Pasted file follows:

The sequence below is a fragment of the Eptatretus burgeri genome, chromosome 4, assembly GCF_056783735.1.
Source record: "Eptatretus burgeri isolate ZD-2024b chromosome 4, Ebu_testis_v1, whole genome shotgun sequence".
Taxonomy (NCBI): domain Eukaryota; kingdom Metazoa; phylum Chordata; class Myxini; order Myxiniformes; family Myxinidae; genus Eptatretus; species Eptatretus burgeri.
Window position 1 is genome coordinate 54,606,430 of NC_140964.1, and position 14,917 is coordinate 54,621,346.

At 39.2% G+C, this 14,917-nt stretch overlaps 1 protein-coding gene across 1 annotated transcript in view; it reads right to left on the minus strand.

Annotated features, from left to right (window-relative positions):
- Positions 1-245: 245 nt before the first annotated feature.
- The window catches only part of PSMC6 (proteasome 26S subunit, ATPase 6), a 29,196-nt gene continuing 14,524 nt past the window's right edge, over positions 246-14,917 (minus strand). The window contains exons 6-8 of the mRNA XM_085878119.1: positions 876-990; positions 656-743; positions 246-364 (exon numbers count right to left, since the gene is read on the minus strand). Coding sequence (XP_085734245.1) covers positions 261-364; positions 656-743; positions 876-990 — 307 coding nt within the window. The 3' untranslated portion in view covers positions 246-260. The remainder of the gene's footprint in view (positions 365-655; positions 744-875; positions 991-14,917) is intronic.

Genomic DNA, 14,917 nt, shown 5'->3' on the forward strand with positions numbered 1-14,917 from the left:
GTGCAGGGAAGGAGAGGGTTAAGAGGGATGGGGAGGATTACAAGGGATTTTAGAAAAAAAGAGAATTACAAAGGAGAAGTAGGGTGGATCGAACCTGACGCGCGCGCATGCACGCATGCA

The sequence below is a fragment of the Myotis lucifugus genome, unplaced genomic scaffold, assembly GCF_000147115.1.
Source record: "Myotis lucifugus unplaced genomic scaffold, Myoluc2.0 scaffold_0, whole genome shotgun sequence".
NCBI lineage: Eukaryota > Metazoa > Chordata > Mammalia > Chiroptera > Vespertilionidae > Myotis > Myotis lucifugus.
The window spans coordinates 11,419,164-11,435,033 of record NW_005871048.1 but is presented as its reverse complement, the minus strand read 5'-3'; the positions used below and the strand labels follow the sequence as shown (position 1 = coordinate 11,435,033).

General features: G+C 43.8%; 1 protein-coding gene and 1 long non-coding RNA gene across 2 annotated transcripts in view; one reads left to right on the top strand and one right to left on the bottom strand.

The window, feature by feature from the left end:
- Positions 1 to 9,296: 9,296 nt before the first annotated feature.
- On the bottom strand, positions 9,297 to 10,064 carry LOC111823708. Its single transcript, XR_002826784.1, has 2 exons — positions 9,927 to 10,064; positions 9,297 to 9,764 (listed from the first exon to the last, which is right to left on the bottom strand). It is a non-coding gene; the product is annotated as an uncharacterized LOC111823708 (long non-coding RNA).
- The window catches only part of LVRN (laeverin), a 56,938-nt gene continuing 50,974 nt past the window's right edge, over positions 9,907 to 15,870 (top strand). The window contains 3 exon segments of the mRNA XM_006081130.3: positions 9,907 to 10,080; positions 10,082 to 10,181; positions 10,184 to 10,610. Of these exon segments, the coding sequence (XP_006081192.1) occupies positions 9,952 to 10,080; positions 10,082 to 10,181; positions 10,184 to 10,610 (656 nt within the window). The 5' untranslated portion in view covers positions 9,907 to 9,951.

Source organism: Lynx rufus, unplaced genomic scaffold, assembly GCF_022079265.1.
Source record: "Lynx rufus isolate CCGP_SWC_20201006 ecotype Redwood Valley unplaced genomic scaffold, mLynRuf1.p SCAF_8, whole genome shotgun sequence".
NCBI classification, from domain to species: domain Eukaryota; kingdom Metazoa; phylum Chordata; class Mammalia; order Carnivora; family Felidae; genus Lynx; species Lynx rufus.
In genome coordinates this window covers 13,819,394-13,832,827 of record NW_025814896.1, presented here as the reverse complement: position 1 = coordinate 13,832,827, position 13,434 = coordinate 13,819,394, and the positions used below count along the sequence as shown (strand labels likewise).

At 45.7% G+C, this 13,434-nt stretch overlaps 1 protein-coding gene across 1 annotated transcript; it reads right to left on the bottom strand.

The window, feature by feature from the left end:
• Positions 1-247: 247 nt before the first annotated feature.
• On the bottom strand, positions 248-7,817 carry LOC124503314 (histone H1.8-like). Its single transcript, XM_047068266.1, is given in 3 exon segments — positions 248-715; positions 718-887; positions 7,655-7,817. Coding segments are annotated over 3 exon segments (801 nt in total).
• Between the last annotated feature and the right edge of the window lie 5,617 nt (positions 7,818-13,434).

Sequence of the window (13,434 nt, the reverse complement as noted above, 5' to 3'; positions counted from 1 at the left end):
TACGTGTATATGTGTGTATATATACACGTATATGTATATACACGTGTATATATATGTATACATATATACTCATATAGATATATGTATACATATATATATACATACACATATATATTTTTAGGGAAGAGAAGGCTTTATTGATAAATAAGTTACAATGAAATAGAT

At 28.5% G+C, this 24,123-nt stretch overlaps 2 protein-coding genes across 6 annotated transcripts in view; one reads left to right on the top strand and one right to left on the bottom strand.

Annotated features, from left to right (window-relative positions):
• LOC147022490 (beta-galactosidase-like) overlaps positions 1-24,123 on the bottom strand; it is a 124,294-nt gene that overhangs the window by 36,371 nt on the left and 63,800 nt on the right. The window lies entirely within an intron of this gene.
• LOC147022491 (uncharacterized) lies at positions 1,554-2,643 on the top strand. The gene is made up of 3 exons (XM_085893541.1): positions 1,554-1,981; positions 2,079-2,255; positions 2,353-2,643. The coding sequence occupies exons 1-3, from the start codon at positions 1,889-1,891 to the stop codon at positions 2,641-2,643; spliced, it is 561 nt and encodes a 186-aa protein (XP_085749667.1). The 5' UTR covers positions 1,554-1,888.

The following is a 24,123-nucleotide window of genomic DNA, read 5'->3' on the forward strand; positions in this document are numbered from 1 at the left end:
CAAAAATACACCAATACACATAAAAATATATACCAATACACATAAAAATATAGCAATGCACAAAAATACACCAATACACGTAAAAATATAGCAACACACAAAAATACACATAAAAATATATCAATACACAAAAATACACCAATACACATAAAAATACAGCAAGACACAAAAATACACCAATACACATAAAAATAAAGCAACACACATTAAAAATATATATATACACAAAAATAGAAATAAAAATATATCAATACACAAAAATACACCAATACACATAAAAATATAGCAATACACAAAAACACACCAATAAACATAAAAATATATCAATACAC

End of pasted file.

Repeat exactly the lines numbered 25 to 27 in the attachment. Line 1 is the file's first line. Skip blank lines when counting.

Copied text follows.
The window, feature by feature from the left end:
• Positions 1-247: 247 nt before the first annotated feature.
• On the bottom strand, positions 248-7,817 carry LOC124503314 (histone H1.8-like). Its single transcript, XM_047068266.1, is given in 3 exon segments — positions 248-715; positions 718-887; positions 7,655-7,817. Coding segments are annotated over 3 exon segments (801 nt in total).